Madrid (AFP) - US Defence Secretary Ashton Carter said Monday that Moscow is pursuing a "losing strategy" in Syria amid rising tensions after a Russian fighter jet violated Turkey's air space.
Moscow last week began bombing in Syria, claiming it was hitting Islamic State jihadists. But the Pentagon says Russian jets have targeted other rebel groups in order to support the regime of President Bashar al-Assad.
"Russia has escalated the civil war, putting further at risk the very political resolution and preservation of Syria's structure of future governance it says that it wants," Carter said in Madrid at the start of a five-day trip to Europe.
"It remains my hope that Vladimir Putin will see that tethering Russia to a sinking ship is a losing strategy."
Carter's trip is aimed at thanking allies from the US-led coalition that is carrying out daily drone and plane strikes against IS in Iraq and Syria.
In a fresh complication of the four and a half year Syrian conflict, which has claimed around 250,000 lives, Turkey said its F-16 jets had intercepted a Russian fighter plane that violated Turkish air space near the Syrian border at the weekend.
A senior US defence official, speaking on condition of anonymity, said it was unlikely the Russian jet crossed the border by chance.
"I don't believe that this was an accident," the official said, noting that Russia had violated the sovereignty of a NATO ally.
Only last week, the Pentagon and Russia held high-profile talks on how to avoid accidents in the skies over Syria as both Moscow and the US-led coalition carry out air strikes in the war-ravaged nation.
Given the intent of those discussions, US military officials are especially alarmed about the Turkey incident.
"This is exactly the type of non-professional conduct that we were hoping to avoid," the official said.
Europe is struggling to deal with the refugee crisis sparked by the Syrian conflict, which has uprooted millions of people.
- Kunduz strike -
As part of a NATO mission, Spain in January provided a Patriot missile battery to help defend Turkey from ballistic missiles originating in Syria.
And Spain has agreed to the establishment of a permanent force of 2,200 US marines at Moron de la Frontera that Carter will visit Tuesday.
The tour comes at a fraught time for Carter, who started in the Pentagon's top job in February and who faces pressure at home over Syria and a simmering scandal involving military officials allegedly cherry-picking intelligence.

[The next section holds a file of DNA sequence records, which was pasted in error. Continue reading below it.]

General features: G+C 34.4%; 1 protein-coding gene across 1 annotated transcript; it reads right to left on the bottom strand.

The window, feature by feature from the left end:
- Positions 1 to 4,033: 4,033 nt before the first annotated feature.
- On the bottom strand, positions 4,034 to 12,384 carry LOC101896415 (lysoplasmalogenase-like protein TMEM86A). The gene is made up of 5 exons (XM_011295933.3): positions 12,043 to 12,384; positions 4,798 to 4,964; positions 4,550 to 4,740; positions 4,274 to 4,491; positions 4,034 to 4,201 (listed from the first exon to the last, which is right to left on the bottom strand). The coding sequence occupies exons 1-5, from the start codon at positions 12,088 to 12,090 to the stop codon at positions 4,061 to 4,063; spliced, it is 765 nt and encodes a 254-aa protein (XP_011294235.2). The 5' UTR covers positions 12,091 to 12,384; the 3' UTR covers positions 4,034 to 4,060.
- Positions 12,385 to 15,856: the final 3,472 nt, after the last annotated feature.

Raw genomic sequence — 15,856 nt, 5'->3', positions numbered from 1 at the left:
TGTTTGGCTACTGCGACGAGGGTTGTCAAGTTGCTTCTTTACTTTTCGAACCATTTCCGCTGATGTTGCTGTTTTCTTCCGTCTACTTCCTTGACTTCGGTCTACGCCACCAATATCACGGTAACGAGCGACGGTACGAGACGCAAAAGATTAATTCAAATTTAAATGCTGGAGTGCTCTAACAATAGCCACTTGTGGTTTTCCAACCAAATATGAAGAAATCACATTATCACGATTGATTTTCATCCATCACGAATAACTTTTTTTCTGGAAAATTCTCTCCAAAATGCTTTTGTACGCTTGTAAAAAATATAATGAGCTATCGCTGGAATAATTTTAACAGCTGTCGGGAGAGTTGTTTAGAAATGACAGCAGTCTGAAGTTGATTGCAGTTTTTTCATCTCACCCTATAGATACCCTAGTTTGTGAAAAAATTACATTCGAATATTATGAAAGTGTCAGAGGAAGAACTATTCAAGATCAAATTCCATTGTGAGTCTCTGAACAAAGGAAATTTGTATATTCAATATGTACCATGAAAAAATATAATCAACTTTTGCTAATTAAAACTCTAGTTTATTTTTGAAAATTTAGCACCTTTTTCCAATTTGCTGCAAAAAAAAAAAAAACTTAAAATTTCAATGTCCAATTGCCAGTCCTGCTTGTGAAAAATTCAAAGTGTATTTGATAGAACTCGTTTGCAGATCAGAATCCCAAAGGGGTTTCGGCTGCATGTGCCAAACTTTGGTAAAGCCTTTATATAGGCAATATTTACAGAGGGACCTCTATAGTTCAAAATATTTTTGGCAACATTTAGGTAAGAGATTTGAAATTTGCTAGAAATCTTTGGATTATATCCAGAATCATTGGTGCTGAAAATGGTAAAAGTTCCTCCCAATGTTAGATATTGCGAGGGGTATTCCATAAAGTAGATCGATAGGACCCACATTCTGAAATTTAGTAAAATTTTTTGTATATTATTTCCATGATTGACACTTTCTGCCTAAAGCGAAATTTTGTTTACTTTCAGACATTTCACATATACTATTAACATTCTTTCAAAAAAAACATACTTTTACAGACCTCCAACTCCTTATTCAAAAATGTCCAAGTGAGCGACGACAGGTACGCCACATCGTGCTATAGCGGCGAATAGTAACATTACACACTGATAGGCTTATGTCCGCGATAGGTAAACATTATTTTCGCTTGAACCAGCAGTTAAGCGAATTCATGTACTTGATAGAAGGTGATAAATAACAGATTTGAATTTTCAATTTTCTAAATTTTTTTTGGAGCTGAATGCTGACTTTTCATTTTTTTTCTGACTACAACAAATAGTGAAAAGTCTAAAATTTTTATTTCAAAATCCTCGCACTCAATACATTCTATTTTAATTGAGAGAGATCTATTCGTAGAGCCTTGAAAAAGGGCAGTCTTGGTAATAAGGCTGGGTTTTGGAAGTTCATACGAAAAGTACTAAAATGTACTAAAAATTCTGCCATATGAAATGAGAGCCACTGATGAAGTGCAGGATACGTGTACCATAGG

Adding to Carter's woes is the fallout from a suspected US strike that hit a Doctors Without Borders (MSF) hospital in the Afghan city of Kunduz on Saturday, killing 22 people, some of whom burned to death in their beds.
The US military has not confirmed it was responsible for the devastation, but has said it deployed an AC-130 support plane to help Afghan forces fighting near the hospital.
"We need organisations like Doctors Without Borders, and we've been in touch with them to assure them that a full and transparent investigation will be held," Carter said. "We've directed our forces in the area to make sure that all civilians who need medical care know our medical facilities are standing by to treat them."
Carter is attending a NATO ministerial summit on Thursday. Aside from the incident in Turkey, officials are expected to tackle a number of issues including Russian aggression in eastern Ukraine.
"We will continue to make it clear that if Russia wants to end its international isolation and be considered a responsible global power, it must stop its aggression in eastern Ukraine," he said.
"We will take all necessary steps to deter Russia's malign and destabilising influence, coercion, and aggression, including its efforts to undermine strategic stability and challenge the military balance in Europe."
The US is helping train Ukrainian forces and has sent "non-lethal" military aid. On the ground, the security situation in east Ukraine appears to have improved in recent weeks with a truce between government troops and pro-Russian separatists largely holding.